More of the same would mean more failure at James Lick High School in East San Jose. The school ranks in the bottom 10 percent in the state, even when it’s compared to schools with similar demographics: Most students are low-income Hispanics; one third aren’t fluent in English. Some 300 students have taken advantage of the No Child Left Behind Act to transfer to a neighboring school with a much better record.
So the superintendent replaced the management team at the school, which faces state and federal sanctions for its failure to improve. The new team of three co-principals has tightened discipline, added time for teacher collaboration, offered classes to help students pass the state graduation exam and decided to teach nothing but English and math to new students who are too far behind to do high school work. From the San Jose Mercury News:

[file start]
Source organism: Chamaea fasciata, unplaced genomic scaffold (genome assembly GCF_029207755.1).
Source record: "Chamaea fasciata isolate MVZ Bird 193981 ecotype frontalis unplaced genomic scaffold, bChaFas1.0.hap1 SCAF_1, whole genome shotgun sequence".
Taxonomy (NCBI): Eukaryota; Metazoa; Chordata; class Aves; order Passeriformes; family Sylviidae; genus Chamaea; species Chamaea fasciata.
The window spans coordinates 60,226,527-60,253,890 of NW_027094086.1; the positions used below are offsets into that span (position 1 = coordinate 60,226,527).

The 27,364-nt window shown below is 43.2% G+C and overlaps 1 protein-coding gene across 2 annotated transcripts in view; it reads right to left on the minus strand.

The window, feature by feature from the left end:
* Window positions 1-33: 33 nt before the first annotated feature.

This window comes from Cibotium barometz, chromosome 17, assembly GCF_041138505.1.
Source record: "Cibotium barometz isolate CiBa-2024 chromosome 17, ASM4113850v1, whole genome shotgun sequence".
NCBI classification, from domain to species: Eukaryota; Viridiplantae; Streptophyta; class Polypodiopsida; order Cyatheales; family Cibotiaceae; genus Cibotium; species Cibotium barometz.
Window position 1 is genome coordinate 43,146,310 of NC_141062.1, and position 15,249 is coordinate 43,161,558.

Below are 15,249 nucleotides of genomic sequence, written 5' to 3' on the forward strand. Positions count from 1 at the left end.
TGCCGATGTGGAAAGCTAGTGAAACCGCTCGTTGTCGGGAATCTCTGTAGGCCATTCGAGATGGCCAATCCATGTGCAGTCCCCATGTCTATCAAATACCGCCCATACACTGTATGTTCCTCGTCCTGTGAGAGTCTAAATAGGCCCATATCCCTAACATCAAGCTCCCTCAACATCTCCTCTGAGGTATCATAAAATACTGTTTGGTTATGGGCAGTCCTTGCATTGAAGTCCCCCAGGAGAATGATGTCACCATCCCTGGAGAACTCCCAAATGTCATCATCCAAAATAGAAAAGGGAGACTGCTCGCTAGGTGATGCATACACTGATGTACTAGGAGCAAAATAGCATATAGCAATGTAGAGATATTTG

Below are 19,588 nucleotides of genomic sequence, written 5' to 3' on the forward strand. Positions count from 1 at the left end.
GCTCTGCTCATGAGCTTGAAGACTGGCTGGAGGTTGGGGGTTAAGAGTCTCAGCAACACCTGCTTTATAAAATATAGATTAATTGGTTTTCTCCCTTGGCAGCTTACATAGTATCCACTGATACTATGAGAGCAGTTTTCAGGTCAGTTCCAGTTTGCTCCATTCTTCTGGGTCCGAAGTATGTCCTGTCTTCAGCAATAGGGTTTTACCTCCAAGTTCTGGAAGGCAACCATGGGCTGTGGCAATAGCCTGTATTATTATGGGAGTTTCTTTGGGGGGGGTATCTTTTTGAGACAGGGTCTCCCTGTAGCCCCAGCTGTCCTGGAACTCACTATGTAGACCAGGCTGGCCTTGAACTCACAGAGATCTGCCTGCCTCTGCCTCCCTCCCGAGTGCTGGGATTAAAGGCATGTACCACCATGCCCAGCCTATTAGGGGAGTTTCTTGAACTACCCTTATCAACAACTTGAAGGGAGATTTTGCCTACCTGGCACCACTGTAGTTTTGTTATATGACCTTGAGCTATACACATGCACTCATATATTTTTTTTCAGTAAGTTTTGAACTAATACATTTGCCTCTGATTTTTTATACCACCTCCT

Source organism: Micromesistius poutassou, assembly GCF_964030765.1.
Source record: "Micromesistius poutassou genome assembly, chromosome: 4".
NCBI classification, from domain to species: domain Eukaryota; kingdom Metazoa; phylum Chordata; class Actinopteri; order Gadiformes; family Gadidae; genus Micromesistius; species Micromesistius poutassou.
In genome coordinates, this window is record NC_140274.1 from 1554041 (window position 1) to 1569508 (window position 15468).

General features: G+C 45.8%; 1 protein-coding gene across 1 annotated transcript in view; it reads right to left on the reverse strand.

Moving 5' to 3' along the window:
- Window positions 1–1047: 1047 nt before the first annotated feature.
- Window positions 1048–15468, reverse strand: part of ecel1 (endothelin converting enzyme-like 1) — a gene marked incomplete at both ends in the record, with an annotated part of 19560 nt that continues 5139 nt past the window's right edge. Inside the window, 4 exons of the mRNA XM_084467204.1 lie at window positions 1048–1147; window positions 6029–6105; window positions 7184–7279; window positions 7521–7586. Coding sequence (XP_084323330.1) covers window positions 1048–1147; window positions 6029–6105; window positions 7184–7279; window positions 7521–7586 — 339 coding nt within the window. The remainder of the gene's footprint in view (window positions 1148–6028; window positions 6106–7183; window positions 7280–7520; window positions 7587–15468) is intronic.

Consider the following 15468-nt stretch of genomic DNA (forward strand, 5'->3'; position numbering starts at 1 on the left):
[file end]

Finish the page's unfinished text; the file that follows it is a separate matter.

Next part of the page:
More than half of incoming freshmen and 10th graders will take English and math — and little else. That’s three periods of English and two of math for a projected 60 percent of students who test two or more years behind grade level. If the budget permits an extended day, they’ll also get gym and an elective.
This unprecedented, seismic shift in students’ lives reflects the demand of the state Department of Education to reverse Lick’s abysmal test scores.
Math and English teachers will get more training. Incoming students will be tested to determine what classes they should take, instead of dumping everyone in algebra and ninth grade English.